-We will be looking at the essential characteristics of transcendentalism and the earliest examples of American ecological writing by looking at primary documents from Ralph Waldo Emerson (“Self-Reliance” and “Nature”), Henry David Thoreau (“Civil Disobedience” and an excerpt from Walden), Annie Dillard (chapter from A Pilgrim at Tinker Creek), and Rachel Carson (excerpt from Silent Spring).

-If weather permits, we will be taking a nature hike to the green spaces on campus.  This walk will end with microcosmic descriptive writing pieces that will serve as a foundation for a whole class discussion.

-Finally, we will begin a critical screening and discussion of the Sean Penn directed film “Into the Wild.”

How will I be learning this?

-Our multiple choice practice will follow our weekly ritual.  You will be given 30 minutes to complete passages 13 and 14.  When you finish you will write a reflection based on your performance on last week’s practice set.

-I will be providing you with a blueprint of the Root house for an assessment of the field trip learning objectives.  You will identify three objects you found in three of the five stations you went through during your visit.  Your observations, what you learned about the object, and any questions you still have about anything you saw will be expressed in this assessment.

-You will be taking notes from my lecture on the literary importance, and essential characteristics, of the New England Renaissance.  We will be exploring early ecological writing starting with an excerpt from Henry David Thoreau’s Walden.  You will be working collaboratively on a critical and rhetorical analysis of your group’s choice of the remaining primary documents.

-We will be discussing the microcosmic writing encapsulated in Thoreau’s work before going on the campus nature walk.  You will be pre-writing your opinion on the relevance of nature in our contemporary world before beginning this walk.

-You will be returning from your walk with a leaf from any of the trees or shrubs in the campus green space.  Using the provided taxonomy key, you will identify your samples and fill out the accompanying worksheet.  This will be the cover sheet for the microcosmic writing you will complete for this project.

-If time remains in the week we will begin a critical and discussion of the film “Into the Wild.”  We will be doing a concurrent seminar with this screening.

How am I being assessed?

-AP multiple choice practice reading passages 13 and 14 (formative)

-William Root assessment (summative)

-Taxonomy and Microcosmic writing (summative)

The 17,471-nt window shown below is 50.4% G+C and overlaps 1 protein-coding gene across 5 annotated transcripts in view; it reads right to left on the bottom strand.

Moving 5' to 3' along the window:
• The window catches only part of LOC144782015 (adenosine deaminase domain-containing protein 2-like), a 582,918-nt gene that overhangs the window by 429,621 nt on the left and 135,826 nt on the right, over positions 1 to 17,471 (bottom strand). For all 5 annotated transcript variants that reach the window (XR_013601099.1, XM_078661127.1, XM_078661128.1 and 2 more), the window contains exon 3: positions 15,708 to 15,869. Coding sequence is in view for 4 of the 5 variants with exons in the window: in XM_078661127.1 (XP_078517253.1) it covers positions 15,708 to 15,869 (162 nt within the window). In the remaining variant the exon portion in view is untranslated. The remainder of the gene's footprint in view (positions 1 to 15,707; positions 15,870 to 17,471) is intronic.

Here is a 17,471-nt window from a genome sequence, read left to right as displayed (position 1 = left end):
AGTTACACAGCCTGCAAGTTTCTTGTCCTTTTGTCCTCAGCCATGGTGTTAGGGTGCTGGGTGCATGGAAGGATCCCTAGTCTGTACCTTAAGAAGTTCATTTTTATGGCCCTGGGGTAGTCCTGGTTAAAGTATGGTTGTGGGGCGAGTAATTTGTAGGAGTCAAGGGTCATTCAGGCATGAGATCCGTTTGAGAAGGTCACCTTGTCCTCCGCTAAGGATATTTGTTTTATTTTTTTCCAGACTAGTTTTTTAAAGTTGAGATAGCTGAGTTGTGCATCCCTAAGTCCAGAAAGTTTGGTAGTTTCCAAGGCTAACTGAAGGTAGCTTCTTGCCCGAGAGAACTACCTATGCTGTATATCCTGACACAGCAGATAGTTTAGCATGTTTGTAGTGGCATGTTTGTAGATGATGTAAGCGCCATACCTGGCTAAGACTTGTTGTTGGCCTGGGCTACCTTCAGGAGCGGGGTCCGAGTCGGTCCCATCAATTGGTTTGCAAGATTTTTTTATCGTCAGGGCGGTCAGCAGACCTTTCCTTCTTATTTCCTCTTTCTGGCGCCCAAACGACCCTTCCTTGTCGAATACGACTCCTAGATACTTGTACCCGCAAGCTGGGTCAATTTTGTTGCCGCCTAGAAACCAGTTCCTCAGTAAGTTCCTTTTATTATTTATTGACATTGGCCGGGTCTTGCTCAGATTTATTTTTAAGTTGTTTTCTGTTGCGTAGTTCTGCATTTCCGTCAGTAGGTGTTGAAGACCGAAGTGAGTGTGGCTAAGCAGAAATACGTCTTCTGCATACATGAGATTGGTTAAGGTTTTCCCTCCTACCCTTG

Week 9: March 6th-10th

What am I learning this week?

-This week we will begin with a reading assessment of Part Two of Destiny of the Republic. We will be completing this parallel reading novel by March 17th.

-We will continue our discussion of early American romanticism, as illustrated by the exemplar Washington Irving story, “The Devil and Tom Walker.”

-You will be taking notes on, ad discussing as a class, the essential characteristics of dark romanticism.  This includes the literary mystery concerning the death of Edgar Allen Poe, as well as more glimpses into 19th century American life.

-We will be reading “The Fall of the House of Usher” over a class and a half.  Our seminar this day will consist in making connections between Poe’s work and the paradigm of the anti-transcendentalists. The directions for the “Usher House: For Sale” project will be given this day.

-If we have time by the week’s concluding activity, we will be given notes from direct lecture on the essential characteristics of American transcendentalism and “the flowering of New England.”

-If all has gone according to plan, we will conclude the week by taking an all-day field trip to the Dr. William Root House and Garden Museum.  The docents there have an interesting day planned, and you will be gathering specific information on realty prices and 19th century American living to be used in the Usher project.

How am I learning this?

-You will be assessed on Part Two of Destiny of the Republic.  Immediately following collection of test papers I will review the test with the class to ensure mastery of targeted learning standards.

-You will be taking Cornell-style notes from a direct lecture on the day-to-day living in early 19th century America, characteristics of dark romanticism, and the theories behind the death of Edgar Allen Poe.  This class will end with short narrative writing and an in-class publication exercise.

-After reading and discussing “The Fall of the House of Usher,” you will be given the directions, materials list, and grading rubric for the unit project, “Usher House: For Sale.”  I have altered key components of this project to not only coincide with our field trip, but to give you a better understanding of American life in this literary time period.\

-Your second note-taking session of the week will result from a direct instruction lecture on the characteristics and beliefs of the American transcendentalists.

-You will have self-directed and individualized tasks to complete during the field trip to the Dr. William Root House in Marietta.  It should be a fun, but intellectually active day for you as well. 🙂

How am I being assessed?

Destiny of the Republic Part Two reading test (summative)

-Closer: narrative writing (formative)

-“Usher House: For Sale” unit project (summative)

-Dr. William Root handout (formative)